It's hard to believe that yesterday's Met HD broadcast of Der Rosenkavalier was the first time I'd ever seen it performed (more or less) live. I've listened to it a bazillion times, watched at least one film version, and trawled YouTube for bits and pieces of it.* Accordingly, I'm going to go on at some length. Those of you who aren't here for the opera posts can skip this one.
- In some ways it feels almost too personal to talk about how much I love this opera in front of the internets. I'm not entirely sure why, but part of it is the fear of lapsing into what Terry Castle calls "that 'purple' quality which so often creeps into the literature of sapphic diva-worship."* And Der Rosenkavalier is the greatest Sapphic diva-worship opera ever, which is one of the many reasons why I love it so much.
- Ordinarily it's the Trio that makes me cry; this time it was the Marschallin's monologue in Act 1 and the scene with Octavian that follows. The heartbreaking thing about it isn't that she's sad about getting older, it's that she's trying to say something to Octavian about what it feels like to be aware of one's own mortality, and Octavian—who's only 17, after all—is just too young to hear what she's saying. They're two people on opposite sides of a hard-to-locate but definite dividing line, and so much of what they say to each other is miscommunication.
- When I first encountered this opera, at age mid-twenty-something, Octavian was the one I identified with. Now I'm older than the Marschallin, and even though I'm well aware that 32 (or 34) is not in the least ancient, I know what it feels like to have crossed that dividing line and to feel time tricking by faster than I used to think it would.
- This production made me notice something I'd never noticed before: in Act 3 when Octavian, in his Mariandel disguise, pretends to be drunk and maudlin, he performs what's basically a miniature, parodic version of the Marschallin's "Die Zeit, die ist ein sonderbar Ding." I felt silly for noticing it only just now, but this production included a couple of bits of stage business that made the parallel clear: Octavian-as-Mariandel holds up a soup spoon and stares into it in the same way the Marschallin looks into her hand mirror, for example. I'm still pondering: does it mean that some of what she said has reached Octavian on some level after all? Or just that it's been baffling him and is therefore uppermost in his mind?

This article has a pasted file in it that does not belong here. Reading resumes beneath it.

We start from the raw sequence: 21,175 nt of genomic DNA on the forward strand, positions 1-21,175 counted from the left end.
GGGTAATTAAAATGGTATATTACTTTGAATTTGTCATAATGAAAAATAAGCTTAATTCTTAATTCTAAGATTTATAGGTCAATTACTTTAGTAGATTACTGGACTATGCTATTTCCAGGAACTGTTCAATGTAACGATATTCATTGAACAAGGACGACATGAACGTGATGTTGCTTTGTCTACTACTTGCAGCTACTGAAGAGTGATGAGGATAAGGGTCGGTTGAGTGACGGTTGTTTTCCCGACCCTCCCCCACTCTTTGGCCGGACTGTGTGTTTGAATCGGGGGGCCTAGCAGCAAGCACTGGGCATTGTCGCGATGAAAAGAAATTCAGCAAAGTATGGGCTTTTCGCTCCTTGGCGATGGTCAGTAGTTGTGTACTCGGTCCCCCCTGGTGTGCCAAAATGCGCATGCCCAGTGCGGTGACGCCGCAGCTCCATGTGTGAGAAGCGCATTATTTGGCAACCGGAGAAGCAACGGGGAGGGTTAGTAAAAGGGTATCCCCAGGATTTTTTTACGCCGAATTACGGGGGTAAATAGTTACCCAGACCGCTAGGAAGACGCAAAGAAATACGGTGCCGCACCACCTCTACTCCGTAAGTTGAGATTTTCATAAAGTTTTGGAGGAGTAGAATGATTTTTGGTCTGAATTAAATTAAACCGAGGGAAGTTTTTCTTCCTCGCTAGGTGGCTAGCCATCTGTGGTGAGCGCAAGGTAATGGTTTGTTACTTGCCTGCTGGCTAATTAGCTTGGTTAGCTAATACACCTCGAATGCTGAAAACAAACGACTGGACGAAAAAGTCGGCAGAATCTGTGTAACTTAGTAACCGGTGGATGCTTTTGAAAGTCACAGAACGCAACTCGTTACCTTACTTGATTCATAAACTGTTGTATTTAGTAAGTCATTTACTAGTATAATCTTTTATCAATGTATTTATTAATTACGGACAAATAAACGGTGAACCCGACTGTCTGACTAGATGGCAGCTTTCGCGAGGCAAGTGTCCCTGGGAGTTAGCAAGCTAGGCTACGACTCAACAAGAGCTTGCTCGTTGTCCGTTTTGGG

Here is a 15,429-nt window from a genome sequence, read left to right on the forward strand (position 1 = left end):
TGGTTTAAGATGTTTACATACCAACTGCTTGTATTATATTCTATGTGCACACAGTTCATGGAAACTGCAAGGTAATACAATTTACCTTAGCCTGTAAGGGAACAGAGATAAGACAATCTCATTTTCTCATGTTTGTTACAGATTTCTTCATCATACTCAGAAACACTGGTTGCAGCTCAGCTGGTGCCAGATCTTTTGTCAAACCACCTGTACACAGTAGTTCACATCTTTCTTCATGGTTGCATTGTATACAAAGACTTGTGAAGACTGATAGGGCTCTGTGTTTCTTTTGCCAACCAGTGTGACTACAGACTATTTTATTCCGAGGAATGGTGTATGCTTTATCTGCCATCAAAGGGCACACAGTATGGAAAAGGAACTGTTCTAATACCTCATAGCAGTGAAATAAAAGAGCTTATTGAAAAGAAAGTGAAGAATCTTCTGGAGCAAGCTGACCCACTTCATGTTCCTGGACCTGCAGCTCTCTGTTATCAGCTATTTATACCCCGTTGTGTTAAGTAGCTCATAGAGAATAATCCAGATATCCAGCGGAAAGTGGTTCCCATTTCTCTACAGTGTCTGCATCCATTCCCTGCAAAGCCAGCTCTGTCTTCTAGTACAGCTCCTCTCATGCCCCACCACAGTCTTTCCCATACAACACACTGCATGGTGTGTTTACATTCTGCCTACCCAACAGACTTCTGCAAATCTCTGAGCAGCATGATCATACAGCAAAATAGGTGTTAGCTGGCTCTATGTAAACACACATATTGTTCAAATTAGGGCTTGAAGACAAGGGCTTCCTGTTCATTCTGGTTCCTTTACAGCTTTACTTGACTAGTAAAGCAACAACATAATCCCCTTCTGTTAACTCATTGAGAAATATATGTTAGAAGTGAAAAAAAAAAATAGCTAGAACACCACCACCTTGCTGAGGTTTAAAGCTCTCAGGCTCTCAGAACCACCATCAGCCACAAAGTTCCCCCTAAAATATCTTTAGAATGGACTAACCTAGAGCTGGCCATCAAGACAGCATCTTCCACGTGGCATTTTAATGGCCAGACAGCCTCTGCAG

- Then again, I also only just recently noticed the way the orchestra anticipates the Marschallin's opening phrase in the Trio ("Hab mir's gelobt") just as Octavian-as-Mariandel starts to sing "Nein, nein, nein, nein, I trink' kein wein!" And it was brought to my attention by something I read or listened to...somewhere. I'd link to it if I could remember it.
- Renée Fleming brought some sharp edges to her performance that I wasn't quite expecting, especially at her first entrance in Act 3. She was letting us see how much of an effort it cost the Marschallin to let go of Octavian so gracefully. I'm not sure I entirely agree with that interpretation, but it intrigued me.
- I like Susan Graham, a lot, and I thought she and Renée Fleming played off each other beautifully. But I would kill to see Sarah Connolly's Octavian.
- I'd forgotten how funny the Baron Ochs bits can be. I confess to skipping over some of them when I'm listening at home, in my haste to get on with the soprano-fest. Kristinn Sigmundsson, whose Baron Ochs was so lecherous and self-satisfied as to be strangely adorable, got an especially warm round of applause at the curtain call.
- This bit of James Merrill's "Matinées" (the sonnet sequence from which this blog derives its title) is on my mind today:
—James Merrill, "Matinées," in Collected Poems (Knopf, 2001)
* In "In Praise of Brigitte Fassbaender," in The Apparitional Lesbian (Columbia UP, 1993).
** For your listening and viewing pleasure: Gwyneth Jones, Brigitte Fassbaender, and Lucia Popp singing their hearts out in the final scene. What would I do without YouTube?